Opportunities in gas and oil jobs heating up
Want a career with political, environmental, and economic implications that makes a difference to whether people eat, keep warm and can be mobile?
A career with no boundaries internationally, that could take you to work on a North Sea rig, Azerbaijan or the South China Sea? A market that is changing shape all the time? An end product that is affected by war zones such as Libya? A job that will have you working alongside talented people from different countries of the world? A product for which there will always be a demand, until it runs out? Look no further than oil and gas. Energy gives a country independence and power on the world’s political and economic stage.
Working in the gas and oil industry in an oil job is an exciting choice and a career with longevity. Energy is an emotive topic because of nuclear power, oil spills and their effect on the environment and the price of petrol at the pumps.
There is a shortage of skilled workers, so in a world of high unemployment, the world is your oyster.
This career guide has been created exclusively for The Telegraph and shares market trends, Energy job trends and tips for a successful career in oil and gas.
Brazil, Australia, Canada and Iraq are seeing record levels of investment and demand for qualified staff. Shale gas is a growing segment of the energy industry.
Want to work on the oil sands of Canada in Alberta, the oil reserves of Libya, or on the gas shale of Qatar? Energy demand is growing in the emerging economies of Asia e.g. China and India, countries hungry for expansion and needing the power to do so. Working in gas and oil could take you to work in exotic places.
The 2013 Survey Oil and gas board show that 40,000 to 50,000 new jobs will be created in 2013 due to the increase in oil and gas investment and shale gas exploration also boosting jobs. The average salary of £64,000 per year is twice that of the national average in the UK. There is potential to earn even higher wages by working aboard.
There is a severe skills shortage and demand for qualified staff, especially in the North Sea, is reaching an all-time high. The skills shortage is being magnified by a lack of staff abroad attracting qualified expats from abroad tempted by higher wages.
Growing jobs in the UK include engineers and drill crew, experienced geoscientists and exploration engineers, exploration and appraisal specialists, senior planners and contract managers with experience in managing major contracts.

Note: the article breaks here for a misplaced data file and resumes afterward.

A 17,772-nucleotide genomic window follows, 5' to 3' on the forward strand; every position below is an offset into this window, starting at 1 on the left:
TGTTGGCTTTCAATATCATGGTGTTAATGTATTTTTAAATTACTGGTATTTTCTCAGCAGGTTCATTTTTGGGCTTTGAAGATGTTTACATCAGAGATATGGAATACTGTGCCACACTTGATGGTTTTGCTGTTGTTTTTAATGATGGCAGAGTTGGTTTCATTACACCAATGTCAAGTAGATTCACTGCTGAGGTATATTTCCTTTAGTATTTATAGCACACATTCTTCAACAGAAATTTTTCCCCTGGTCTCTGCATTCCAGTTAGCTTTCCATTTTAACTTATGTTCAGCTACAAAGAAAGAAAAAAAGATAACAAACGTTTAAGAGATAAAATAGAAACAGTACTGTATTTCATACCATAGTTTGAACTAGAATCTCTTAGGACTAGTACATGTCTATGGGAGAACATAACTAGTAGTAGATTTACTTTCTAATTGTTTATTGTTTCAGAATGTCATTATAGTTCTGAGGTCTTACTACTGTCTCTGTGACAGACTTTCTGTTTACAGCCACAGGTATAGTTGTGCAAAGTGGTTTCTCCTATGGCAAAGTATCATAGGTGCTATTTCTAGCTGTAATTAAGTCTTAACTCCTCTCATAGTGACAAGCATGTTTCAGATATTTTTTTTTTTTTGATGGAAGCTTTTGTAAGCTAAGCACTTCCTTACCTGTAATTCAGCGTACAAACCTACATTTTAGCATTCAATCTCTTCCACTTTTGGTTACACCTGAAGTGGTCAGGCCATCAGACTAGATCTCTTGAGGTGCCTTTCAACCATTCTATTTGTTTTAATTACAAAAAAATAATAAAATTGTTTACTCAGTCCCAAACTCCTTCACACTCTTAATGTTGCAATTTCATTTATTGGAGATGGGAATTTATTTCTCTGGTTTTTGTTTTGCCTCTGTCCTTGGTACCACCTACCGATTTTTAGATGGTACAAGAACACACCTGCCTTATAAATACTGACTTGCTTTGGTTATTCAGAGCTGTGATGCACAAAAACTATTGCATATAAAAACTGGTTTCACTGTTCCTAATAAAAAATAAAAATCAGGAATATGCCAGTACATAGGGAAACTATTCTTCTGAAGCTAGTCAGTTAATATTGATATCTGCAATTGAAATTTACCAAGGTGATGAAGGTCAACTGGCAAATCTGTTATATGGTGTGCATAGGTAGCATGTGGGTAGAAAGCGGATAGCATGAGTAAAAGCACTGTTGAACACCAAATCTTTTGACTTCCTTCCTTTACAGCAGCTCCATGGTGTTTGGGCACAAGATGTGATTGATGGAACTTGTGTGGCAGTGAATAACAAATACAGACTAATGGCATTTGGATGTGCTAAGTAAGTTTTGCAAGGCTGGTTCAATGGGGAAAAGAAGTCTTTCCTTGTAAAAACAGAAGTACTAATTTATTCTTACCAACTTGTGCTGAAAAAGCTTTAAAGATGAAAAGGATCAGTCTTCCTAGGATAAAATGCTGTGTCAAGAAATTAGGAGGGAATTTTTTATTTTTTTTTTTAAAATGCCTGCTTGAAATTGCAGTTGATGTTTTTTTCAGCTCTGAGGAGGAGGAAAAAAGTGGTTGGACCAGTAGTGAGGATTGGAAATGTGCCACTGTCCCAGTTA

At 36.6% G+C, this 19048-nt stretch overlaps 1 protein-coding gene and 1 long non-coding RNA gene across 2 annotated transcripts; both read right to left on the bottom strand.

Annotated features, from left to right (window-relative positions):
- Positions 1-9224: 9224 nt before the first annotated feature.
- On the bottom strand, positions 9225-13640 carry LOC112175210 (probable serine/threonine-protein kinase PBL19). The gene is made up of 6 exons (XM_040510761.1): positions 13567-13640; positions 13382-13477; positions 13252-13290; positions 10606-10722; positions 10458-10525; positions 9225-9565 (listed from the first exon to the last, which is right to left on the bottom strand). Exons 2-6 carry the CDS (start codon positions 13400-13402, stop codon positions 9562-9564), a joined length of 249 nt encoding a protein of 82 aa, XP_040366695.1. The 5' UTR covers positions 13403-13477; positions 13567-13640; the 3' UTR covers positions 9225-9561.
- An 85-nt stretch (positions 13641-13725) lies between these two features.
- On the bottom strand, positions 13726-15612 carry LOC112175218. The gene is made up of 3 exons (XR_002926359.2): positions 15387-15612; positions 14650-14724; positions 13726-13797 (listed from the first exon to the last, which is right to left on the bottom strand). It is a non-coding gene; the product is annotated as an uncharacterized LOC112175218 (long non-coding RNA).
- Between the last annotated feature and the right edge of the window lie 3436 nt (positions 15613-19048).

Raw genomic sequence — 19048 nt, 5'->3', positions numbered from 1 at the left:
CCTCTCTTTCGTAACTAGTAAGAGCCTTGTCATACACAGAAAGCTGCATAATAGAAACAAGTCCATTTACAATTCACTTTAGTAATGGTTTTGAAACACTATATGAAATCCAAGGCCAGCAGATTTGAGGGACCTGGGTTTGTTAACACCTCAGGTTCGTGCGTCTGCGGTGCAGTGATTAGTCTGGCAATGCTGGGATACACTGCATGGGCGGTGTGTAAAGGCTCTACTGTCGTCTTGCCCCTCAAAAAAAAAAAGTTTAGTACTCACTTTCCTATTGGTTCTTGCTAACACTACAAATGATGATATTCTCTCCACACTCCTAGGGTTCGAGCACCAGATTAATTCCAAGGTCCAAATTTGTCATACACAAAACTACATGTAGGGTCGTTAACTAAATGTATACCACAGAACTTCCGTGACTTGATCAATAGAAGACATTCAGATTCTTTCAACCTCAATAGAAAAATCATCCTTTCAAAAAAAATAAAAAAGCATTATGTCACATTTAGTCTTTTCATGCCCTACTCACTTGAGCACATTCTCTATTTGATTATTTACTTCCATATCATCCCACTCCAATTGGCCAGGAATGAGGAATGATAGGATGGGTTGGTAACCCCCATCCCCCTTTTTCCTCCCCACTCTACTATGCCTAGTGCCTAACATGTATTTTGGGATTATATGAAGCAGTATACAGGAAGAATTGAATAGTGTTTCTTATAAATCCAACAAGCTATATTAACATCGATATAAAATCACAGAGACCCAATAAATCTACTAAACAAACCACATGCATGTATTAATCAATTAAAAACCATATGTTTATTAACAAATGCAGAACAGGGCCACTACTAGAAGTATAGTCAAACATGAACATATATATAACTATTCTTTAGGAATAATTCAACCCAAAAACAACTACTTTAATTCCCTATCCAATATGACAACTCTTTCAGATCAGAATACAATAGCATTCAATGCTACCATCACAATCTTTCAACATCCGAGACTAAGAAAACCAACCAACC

In Australia, there is a demand for HSE advisors, contract specialists, subsea engineers, subsea filters and flow assurance engineers, operators, technicians and engineers with local liquefied natural gas (LNG) experience.
If Singapore appeals, there is demand for geophysicists, geoscientists, reservoir engineers, senior drilling engineers, especially Malaysian and Indonesian nationals.
In Malaysia, there is demand for senior commercial roles such as head of business development managers, country managers and sales managers.
China – growth for those with experience of environmental impact assessment, government relations, project management and niche expertise of drilling and geosciences for unconventional exploration and production. The gas and oil industry is growing in India, so if working in this burgeoning country appeals, there is a wave of new hiring forecast.
In Denmark, Norway and the Netherlands, there is high demand for piping and subsea engineers. In Poland, designers in the petrochemical industry, and Polish process engineers, and piping designers are sought after.
In Canada, the Keystone pipeline is creating demand for professionals with experience in steam assisted gravity drainage (SAGD), project controls managers and engineers, planners, estimators, project managers, construction managers, construction managers and project engineers.
In Mexico, there is demand for professionals working on brownfield projects with backgrounds in production, design, maintenance, seismic surveys, environmental restoration/studies, and infrastructure works.
If working in Columbia appeals, there is growth in technical positions of exploration such as Geosciences, Petroleum Engineering and QHSE.
In the USA, there is demand for professionals with offshore and exploration backgrounds, fuelled by new discoveries for the Gulf.
10 Tips for a Successful Career in Oil and Gas
- Do your homework; as well as The Telegraph’s annual gas and oil feature, management consultancies such as Deloitte and Hays publish free annual reports about the industry;
- Look out for the annual survey of ‘Oil and Gas people’ for the latest trends;
- Be prepared to travel internationally and be mobile to realise your full career potential;
- Learn a language to improve your marketability and ability to have choice of jobs;
- Acquire a higher qualification to add another string to your bow – research shows that in future, people will need a higher level of skill than they do now;
- Do some diversity awareness training to build your understanding of working alongside different cultures;
- Invest in a good quality suitcase and passport cover;
- If you have children interested in this area as a career, ensure they study science subjects at school;
- Choose a life partner who is flexible and happy to travel and live abroad; and
- Keep up to date with sector trends and contacts wherever you work in the world on LinkedIn and request recommendations and skills endorsements.